PA Underlying Representation: Personal Injury
Facts: Plaintiffs retained Attorney 1 to sue Plaintiff Husband’s employer for injuries suffered while working. Attorney 1 later referred Plaintiffs’ case to Defendant Attorneys. Defendant Attorneys also were retained by Plaintiff Wife in her action for loss of consortium. The suits were dismissed for improper service. Plaintiffs brought a malpractice suit.
Issue: Was the Plaintiffs’ malpractice suit for the loss of the wife’s consortium action prohibited because the cause of action only applied to the loss of a wife’s consortium when Plaintiff Husband was injured?
Ruling: In reversing the lower court’s dismissal of the lost consortium claim, the court held that the wife’s consortium claim was valid, based on the following considerations:
1) In Pennsylvania, court decisions changing the law are to be applied retroactively unless the court holds that it’s not to be applied retroactively.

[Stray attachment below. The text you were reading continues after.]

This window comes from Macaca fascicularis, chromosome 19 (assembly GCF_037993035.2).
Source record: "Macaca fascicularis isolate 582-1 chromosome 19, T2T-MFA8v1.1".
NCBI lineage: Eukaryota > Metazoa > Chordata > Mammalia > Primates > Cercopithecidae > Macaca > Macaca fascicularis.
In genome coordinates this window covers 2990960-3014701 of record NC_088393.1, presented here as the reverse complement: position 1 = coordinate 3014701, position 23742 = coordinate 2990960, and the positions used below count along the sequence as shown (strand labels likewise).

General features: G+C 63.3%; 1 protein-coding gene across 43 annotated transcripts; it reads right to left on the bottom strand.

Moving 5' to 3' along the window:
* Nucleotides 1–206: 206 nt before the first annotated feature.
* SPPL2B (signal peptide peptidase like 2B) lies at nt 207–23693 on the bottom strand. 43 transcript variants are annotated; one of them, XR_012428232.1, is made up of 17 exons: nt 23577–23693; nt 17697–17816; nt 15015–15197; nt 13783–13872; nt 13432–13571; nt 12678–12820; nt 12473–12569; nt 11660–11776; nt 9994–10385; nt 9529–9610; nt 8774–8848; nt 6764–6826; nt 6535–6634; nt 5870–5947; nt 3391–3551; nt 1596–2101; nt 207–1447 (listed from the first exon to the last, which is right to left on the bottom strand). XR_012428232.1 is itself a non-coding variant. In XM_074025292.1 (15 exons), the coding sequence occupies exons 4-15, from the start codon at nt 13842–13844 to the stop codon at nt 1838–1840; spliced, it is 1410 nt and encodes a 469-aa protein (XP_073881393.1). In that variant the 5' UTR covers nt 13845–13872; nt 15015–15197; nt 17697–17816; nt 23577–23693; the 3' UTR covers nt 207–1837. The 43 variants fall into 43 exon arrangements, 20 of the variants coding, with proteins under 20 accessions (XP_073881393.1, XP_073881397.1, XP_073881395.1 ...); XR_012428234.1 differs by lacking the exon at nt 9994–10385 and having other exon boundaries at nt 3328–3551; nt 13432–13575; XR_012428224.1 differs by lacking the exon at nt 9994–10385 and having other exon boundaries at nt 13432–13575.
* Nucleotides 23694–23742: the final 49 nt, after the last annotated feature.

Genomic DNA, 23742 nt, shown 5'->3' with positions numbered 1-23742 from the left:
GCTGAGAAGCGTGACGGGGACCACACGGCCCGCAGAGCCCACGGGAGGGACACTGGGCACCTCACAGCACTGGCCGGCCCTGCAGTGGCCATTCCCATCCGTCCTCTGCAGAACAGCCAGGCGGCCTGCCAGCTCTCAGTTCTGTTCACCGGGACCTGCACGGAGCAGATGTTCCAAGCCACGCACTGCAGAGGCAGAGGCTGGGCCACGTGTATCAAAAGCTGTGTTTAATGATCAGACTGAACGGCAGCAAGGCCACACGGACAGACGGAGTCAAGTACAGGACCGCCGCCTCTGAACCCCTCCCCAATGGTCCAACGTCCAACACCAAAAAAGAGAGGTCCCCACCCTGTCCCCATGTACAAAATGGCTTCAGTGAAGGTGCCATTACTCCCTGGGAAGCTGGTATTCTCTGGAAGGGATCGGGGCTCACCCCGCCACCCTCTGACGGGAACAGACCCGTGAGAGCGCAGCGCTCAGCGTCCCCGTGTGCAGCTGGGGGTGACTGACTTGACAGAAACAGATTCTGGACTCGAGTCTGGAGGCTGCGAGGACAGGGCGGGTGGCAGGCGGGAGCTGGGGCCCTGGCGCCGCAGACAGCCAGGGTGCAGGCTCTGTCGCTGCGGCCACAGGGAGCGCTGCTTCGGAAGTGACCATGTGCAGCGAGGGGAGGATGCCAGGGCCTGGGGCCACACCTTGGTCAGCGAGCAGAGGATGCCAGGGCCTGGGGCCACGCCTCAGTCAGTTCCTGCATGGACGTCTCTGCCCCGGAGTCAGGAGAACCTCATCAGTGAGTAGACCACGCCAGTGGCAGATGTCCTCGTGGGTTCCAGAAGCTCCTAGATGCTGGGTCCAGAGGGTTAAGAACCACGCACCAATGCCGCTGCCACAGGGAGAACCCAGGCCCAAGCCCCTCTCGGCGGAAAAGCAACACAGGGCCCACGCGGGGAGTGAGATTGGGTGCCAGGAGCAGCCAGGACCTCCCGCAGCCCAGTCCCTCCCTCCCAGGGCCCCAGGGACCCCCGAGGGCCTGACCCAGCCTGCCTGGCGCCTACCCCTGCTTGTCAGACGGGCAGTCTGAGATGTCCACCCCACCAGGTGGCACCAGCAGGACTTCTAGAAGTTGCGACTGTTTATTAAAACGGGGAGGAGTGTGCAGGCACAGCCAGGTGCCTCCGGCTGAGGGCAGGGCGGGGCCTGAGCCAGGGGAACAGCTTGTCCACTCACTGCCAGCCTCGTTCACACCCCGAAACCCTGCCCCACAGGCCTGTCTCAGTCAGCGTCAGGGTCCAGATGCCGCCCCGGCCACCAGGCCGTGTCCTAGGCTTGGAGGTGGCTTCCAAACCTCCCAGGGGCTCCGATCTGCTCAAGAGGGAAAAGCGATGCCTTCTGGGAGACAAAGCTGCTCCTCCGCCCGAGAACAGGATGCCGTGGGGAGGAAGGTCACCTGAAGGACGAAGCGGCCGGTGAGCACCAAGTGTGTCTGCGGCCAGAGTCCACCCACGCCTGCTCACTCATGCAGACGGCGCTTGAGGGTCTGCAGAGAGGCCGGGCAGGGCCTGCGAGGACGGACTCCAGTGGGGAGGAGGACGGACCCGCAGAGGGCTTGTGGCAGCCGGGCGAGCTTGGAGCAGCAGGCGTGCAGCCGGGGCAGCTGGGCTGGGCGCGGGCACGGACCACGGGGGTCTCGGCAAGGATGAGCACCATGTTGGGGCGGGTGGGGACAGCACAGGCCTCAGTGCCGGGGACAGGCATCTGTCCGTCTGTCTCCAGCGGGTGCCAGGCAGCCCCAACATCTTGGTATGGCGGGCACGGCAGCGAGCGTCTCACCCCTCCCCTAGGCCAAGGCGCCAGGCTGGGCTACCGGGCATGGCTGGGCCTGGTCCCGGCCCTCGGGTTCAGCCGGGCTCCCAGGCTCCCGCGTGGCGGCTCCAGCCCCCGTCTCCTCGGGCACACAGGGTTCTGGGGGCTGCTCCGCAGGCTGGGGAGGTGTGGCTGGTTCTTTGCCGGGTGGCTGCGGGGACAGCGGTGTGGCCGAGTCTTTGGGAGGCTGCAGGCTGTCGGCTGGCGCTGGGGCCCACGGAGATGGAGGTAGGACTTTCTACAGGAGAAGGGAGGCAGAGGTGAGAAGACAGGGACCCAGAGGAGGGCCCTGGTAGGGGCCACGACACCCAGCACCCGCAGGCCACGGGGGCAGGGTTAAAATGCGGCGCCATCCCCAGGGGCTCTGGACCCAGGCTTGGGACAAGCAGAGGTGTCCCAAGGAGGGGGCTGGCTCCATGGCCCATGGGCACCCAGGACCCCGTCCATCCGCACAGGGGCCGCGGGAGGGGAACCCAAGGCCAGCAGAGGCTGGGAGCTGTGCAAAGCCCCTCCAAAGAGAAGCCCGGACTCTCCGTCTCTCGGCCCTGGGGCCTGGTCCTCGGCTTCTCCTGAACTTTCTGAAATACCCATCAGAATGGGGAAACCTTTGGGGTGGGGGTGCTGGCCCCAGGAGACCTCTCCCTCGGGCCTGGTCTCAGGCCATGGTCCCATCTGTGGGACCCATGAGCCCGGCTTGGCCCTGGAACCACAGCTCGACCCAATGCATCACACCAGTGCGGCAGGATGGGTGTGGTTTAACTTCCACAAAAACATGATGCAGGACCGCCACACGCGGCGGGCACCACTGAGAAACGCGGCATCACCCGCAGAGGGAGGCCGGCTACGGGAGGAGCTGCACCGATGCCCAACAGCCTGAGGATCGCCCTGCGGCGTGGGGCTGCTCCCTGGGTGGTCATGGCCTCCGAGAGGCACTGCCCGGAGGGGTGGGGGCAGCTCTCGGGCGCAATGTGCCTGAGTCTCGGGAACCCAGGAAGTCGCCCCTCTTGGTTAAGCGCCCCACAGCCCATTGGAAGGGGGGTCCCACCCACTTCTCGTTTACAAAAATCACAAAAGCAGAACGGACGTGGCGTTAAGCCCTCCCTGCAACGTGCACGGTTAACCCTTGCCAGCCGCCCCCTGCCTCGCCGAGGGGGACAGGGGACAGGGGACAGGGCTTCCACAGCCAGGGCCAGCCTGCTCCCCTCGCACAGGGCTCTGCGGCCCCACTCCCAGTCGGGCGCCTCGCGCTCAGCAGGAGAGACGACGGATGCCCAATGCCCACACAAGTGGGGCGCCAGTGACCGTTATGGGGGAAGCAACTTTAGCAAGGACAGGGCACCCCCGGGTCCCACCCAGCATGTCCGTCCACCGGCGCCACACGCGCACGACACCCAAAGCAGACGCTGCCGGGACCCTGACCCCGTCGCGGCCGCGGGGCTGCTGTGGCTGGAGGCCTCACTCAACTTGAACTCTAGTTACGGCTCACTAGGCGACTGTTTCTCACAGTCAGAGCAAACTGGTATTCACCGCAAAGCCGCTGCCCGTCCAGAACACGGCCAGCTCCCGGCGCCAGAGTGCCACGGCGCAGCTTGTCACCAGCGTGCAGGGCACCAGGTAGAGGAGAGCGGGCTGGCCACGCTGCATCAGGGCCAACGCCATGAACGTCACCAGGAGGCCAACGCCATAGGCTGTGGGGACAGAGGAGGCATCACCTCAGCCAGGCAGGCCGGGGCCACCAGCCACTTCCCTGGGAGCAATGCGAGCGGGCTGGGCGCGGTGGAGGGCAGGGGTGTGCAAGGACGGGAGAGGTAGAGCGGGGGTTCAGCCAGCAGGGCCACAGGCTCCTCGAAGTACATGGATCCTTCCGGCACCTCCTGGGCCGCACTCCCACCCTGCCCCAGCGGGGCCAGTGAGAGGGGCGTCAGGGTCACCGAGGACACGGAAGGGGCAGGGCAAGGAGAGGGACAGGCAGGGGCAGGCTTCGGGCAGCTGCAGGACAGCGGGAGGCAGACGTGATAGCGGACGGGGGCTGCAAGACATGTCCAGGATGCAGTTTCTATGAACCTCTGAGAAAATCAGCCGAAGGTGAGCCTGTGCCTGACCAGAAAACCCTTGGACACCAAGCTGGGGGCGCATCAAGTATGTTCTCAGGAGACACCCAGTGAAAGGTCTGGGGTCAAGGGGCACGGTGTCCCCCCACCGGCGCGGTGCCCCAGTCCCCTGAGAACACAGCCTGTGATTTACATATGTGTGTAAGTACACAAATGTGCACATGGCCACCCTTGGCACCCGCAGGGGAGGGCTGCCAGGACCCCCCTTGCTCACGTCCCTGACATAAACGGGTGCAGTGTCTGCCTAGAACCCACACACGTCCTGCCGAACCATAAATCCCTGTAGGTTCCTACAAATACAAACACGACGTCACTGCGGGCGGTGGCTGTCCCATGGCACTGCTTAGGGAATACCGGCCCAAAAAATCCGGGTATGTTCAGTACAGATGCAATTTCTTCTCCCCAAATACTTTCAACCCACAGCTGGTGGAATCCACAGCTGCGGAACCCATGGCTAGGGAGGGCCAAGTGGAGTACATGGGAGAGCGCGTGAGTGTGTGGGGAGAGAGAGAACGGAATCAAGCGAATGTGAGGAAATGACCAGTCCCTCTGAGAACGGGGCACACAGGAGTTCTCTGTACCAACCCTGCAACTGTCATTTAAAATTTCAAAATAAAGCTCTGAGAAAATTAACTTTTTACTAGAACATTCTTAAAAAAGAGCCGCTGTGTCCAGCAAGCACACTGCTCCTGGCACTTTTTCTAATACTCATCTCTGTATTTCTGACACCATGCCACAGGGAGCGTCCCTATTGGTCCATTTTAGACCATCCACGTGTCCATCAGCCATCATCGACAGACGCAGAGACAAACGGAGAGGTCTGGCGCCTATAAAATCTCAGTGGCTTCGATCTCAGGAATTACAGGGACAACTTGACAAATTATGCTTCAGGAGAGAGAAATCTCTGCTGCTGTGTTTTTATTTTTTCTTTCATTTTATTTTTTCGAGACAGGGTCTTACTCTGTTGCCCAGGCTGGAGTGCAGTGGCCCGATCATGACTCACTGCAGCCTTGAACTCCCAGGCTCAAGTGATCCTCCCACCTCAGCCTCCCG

2) Since the Plaintiffs had already filed an action when the law was changed, Plaintiffs were entitled to rely on the change of the law.
3) Since the Plaintiffs’ claims were pending when the change of law happened, they could rely on the new law.
4) Defendants additionally filed for the loss of consortium claim for the Plaintiffs after the change in the law. The court inferred from this that Defendants believed that the change was applicable to the Plaintiffs. The court held that after filing the claim, the Defendants can not claim that they had no duty to not file it negligently.
Lesson: Attorneys are responsible for complying with changes in the law that effect the standards of care that occur while cases they are representing clients in are pending. Attorneys especially can not claim that they did not believe that the change in law applied to a case they were representing a client when they made a claim based on that change of law.